BERKELEY, Calif. — AGRS 139 students everywhere were seen scrambling this morning after receiving an email from Ancient Architecture Professor Marcus Cognomen detailing their midterm project. 

“Listen, if I just work continuously, I can meet this deadline.” said sophomore Jacob Thorpe. “Maybe it took the Romans so long to build Rome simply because there were no Home Depots nearby.”   

As some students were stripping their hardware and craft stores clean, others were left confused and out of options. With no historically-accurate lions, model ionic columns, or replicant aqueducts to spice up their bustling hubs of ancient Mediterranean living, students turned to Professor Cognomen directly for guidance, only to be met with results lost in translation.    

“I should have known this class would have been intense, especially considering prof’ refused to call it anything but AGRS-CXXXIX.” said junior Mike Stinton. “Y’know, I emailed him with some questions, and all he wrote back was, and I quote, ‘Persici liberum amo legere. Sum magis discus jockey quam Tohar,’ like, come on, what does that even mean?”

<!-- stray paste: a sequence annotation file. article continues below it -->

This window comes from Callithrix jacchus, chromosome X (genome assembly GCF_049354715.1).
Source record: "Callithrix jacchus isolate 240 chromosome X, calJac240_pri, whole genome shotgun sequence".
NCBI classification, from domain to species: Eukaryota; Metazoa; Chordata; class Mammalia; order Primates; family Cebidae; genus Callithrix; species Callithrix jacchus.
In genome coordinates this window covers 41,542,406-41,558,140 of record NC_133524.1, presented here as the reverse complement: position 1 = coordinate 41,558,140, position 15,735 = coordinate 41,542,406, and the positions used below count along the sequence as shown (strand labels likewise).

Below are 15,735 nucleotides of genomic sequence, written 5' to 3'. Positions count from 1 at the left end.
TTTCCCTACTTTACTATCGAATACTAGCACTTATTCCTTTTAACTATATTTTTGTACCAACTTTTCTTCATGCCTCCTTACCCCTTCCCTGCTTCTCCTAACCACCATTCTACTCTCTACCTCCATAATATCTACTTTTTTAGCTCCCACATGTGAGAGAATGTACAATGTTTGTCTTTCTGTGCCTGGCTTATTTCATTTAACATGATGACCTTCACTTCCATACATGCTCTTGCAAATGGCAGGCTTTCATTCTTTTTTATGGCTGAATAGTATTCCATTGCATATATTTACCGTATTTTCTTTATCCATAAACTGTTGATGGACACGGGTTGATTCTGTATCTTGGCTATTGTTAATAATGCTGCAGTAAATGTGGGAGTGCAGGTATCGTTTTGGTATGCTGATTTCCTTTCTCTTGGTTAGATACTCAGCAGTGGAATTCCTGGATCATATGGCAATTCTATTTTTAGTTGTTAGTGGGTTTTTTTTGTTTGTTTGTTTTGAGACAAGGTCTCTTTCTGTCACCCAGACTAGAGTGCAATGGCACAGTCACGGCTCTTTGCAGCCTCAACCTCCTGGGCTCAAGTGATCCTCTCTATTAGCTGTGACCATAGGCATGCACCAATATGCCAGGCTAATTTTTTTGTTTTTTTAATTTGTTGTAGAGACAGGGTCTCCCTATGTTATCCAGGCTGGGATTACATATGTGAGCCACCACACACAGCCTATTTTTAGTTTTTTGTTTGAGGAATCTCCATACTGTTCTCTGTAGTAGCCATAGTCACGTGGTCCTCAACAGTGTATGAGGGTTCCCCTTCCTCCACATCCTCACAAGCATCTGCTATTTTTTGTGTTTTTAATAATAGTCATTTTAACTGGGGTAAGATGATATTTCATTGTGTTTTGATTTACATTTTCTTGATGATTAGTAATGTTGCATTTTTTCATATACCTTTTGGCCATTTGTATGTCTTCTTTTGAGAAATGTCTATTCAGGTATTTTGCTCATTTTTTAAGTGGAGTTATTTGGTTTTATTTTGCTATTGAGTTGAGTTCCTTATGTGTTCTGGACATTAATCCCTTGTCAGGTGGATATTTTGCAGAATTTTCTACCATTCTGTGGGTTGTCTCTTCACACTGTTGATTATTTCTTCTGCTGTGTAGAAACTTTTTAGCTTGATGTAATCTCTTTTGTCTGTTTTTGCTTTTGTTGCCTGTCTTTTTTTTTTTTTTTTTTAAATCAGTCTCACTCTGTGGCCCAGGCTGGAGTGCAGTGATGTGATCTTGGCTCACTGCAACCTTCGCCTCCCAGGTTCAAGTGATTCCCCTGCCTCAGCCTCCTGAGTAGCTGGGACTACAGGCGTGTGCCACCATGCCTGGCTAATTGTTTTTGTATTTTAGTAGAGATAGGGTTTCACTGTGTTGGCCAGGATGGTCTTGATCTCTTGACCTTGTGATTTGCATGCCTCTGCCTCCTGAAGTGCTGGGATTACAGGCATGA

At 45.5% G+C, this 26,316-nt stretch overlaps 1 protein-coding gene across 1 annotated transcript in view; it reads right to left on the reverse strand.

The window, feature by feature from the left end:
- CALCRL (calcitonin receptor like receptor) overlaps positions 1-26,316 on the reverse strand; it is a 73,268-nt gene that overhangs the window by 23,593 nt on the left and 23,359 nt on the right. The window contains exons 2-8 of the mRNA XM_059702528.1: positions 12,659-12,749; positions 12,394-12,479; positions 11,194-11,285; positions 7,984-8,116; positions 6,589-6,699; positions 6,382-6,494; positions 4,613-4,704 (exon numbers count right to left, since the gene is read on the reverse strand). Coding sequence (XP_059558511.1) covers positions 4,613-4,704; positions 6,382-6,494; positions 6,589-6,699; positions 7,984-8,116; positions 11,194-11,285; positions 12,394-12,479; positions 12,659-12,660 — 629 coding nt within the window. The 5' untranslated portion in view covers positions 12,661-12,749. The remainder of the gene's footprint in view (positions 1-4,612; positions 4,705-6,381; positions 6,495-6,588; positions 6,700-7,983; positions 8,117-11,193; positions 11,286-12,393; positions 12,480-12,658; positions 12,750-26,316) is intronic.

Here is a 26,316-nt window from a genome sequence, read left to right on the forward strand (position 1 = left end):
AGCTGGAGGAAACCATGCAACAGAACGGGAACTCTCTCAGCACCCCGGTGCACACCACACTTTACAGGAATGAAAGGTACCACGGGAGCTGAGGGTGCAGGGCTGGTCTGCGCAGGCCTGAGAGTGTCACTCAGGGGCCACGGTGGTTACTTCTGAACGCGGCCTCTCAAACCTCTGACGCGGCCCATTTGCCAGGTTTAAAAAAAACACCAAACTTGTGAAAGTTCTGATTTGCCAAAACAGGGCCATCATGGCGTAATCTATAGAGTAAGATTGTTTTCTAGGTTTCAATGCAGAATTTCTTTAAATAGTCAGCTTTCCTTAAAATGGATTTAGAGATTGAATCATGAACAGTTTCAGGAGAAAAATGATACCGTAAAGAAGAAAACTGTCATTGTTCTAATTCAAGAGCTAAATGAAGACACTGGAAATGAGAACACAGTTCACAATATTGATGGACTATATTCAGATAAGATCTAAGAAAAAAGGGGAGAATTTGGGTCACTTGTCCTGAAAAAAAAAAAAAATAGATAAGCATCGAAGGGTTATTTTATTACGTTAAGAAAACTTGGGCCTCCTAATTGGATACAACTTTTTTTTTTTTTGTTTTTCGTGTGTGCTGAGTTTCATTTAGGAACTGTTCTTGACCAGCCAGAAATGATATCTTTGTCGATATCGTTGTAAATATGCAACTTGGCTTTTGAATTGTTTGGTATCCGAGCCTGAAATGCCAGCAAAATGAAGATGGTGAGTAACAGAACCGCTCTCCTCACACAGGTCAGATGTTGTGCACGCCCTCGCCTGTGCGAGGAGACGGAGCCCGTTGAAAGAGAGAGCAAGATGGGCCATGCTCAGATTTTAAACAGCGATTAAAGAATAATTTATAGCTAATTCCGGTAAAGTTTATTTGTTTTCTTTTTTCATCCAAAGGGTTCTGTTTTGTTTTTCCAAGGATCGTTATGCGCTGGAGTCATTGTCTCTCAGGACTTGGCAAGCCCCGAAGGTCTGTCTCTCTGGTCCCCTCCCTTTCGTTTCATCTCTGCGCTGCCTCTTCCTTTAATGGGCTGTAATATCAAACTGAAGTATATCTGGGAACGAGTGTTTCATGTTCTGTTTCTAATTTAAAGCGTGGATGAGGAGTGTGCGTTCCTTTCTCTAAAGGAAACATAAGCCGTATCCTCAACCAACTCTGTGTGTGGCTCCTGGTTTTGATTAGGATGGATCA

The large scale of each students’ project has begun to spill out of Berkeley and over into surrounding city-states. Some are beginning to wonder what this imperial conquest could mean for the future and stability of Berkeley’s political society.

“Cognomen’s decision is just ridiculous—I can’t just sit by and do nothing,” said AGRS 139 GSI Brutus Poplicola. “Hopefully, me and the 59 other GSIs can have a talk with him before the upcoming final.”

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